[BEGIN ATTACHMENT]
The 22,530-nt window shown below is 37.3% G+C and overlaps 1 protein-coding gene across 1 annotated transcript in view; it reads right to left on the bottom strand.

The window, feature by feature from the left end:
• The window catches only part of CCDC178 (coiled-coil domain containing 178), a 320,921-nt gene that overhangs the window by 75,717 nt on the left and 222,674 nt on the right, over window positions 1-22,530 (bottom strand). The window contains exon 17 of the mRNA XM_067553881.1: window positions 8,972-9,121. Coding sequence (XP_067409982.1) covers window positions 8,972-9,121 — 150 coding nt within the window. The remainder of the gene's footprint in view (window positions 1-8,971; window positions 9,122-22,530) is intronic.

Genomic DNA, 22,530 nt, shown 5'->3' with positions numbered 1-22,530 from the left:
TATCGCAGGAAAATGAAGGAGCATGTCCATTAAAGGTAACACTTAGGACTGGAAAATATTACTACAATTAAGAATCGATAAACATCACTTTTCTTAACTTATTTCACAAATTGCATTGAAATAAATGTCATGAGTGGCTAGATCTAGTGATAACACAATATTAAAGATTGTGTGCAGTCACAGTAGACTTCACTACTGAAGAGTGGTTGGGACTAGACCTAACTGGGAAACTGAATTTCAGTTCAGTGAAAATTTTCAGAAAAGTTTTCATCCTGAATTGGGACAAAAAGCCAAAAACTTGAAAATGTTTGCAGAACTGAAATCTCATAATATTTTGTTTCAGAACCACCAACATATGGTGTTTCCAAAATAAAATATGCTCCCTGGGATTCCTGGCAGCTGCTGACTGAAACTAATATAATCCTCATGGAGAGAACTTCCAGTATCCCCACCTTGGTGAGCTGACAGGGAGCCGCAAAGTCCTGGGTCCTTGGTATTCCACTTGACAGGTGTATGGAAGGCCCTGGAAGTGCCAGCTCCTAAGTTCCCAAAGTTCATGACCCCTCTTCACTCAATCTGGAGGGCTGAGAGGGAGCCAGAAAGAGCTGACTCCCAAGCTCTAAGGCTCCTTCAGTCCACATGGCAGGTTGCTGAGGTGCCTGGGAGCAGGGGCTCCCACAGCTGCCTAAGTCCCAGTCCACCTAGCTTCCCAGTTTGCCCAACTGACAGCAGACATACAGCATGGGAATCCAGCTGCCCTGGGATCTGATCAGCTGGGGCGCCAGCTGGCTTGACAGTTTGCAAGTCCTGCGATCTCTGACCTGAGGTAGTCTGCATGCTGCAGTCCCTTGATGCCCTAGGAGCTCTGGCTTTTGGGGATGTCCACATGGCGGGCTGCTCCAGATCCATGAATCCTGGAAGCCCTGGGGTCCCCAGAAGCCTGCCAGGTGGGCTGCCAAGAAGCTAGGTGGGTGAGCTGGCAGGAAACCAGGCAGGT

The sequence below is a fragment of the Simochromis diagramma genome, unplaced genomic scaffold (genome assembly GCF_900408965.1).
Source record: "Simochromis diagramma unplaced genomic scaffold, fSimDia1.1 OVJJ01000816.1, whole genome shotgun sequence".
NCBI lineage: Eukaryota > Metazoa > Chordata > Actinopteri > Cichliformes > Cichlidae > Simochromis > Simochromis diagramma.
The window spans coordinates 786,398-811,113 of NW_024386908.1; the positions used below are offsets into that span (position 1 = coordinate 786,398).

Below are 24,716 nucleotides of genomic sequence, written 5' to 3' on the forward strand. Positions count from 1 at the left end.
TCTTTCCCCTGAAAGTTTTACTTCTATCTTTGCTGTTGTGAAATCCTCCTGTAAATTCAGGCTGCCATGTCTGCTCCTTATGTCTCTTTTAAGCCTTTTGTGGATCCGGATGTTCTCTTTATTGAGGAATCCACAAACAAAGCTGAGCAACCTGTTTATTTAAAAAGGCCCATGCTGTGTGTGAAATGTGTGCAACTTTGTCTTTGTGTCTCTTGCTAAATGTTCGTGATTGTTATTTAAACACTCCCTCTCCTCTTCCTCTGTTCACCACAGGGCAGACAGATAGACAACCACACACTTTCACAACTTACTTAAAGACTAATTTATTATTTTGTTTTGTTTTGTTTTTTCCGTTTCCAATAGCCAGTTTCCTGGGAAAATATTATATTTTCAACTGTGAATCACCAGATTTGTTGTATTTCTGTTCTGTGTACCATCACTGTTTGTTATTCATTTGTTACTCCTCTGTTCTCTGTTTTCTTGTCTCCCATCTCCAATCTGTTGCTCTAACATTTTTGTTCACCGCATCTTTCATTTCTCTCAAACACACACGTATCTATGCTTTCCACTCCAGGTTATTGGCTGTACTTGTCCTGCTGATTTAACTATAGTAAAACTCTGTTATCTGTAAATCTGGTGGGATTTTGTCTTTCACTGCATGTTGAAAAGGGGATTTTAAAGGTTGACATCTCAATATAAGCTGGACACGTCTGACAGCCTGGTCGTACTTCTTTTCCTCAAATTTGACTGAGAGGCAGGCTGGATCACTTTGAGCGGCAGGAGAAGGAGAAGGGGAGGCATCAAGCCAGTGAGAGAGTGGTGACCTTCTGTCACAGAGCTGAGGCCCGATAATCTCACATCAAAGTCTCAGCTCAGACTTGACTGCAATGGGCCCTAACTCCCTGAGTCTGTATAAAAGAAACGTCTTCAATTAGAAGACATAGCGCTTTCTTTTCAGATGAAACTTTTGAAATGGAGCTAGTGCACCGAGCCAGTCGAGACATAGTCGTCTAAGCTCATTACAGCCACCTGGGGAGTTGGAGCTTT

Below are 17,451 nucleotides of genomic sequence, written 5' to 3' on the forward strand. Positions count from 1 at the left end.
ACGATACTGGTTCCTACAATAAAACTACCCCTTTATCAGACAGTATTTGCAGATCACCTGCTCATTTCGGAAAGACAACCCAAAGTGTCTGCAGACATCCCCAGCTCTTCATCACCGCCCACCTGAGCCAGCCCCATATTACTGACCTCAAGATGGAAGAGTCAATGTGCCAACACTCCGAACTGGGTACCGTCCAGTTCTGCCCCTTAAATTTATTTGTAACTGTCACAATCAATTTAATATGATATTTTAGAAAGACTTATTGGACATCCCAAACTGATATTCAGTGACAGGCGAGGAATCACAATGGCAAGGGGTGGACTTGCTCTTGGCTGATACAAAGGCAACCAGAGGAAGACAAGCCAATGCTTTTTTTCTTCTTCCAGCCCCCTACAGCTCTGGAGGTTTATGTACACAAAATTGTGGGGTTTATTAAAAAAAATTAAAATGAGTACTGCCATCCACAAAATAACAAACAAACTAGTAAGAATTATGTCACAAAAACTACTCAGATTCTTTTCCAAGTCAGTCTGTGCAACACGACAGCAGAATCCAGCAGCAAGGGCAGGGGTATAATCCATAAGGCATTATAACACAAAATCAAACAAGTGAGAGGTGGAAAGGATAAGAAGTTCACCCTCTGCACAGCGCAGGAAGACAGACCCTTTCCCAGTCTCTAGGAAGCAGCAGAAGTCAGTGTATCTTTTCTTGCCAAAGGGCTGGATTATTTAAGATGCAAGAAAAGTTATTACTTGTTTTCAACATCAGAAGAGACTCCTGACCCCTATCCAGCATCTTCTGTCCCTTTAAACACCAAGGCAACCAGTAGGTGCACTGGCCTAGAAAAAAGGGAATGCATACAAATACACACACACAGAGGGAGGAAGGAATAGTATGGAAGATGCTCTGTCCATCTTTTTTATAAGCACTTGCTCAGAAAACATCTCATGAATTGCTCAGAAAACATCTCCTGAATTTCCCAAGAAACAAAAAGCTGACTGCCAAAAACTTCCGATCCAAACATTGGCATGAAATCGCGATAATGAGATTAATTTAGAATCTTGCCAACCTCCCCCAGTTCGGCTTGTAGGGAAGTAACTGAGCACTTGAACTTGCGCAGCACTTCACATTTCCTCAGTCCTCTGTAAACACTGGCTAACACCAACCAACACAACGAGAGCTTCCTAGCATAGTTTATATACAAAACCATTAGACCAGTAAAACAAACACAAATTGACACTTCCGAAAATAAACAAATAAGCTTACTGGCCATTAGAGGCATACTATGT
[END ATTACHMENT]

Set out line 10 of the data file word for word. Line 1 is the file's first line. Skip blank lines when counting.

Below are 24,716 nucleotides of genomic sequence, written 5' to 3' on the forward strand. Positions count from 1 at the left end.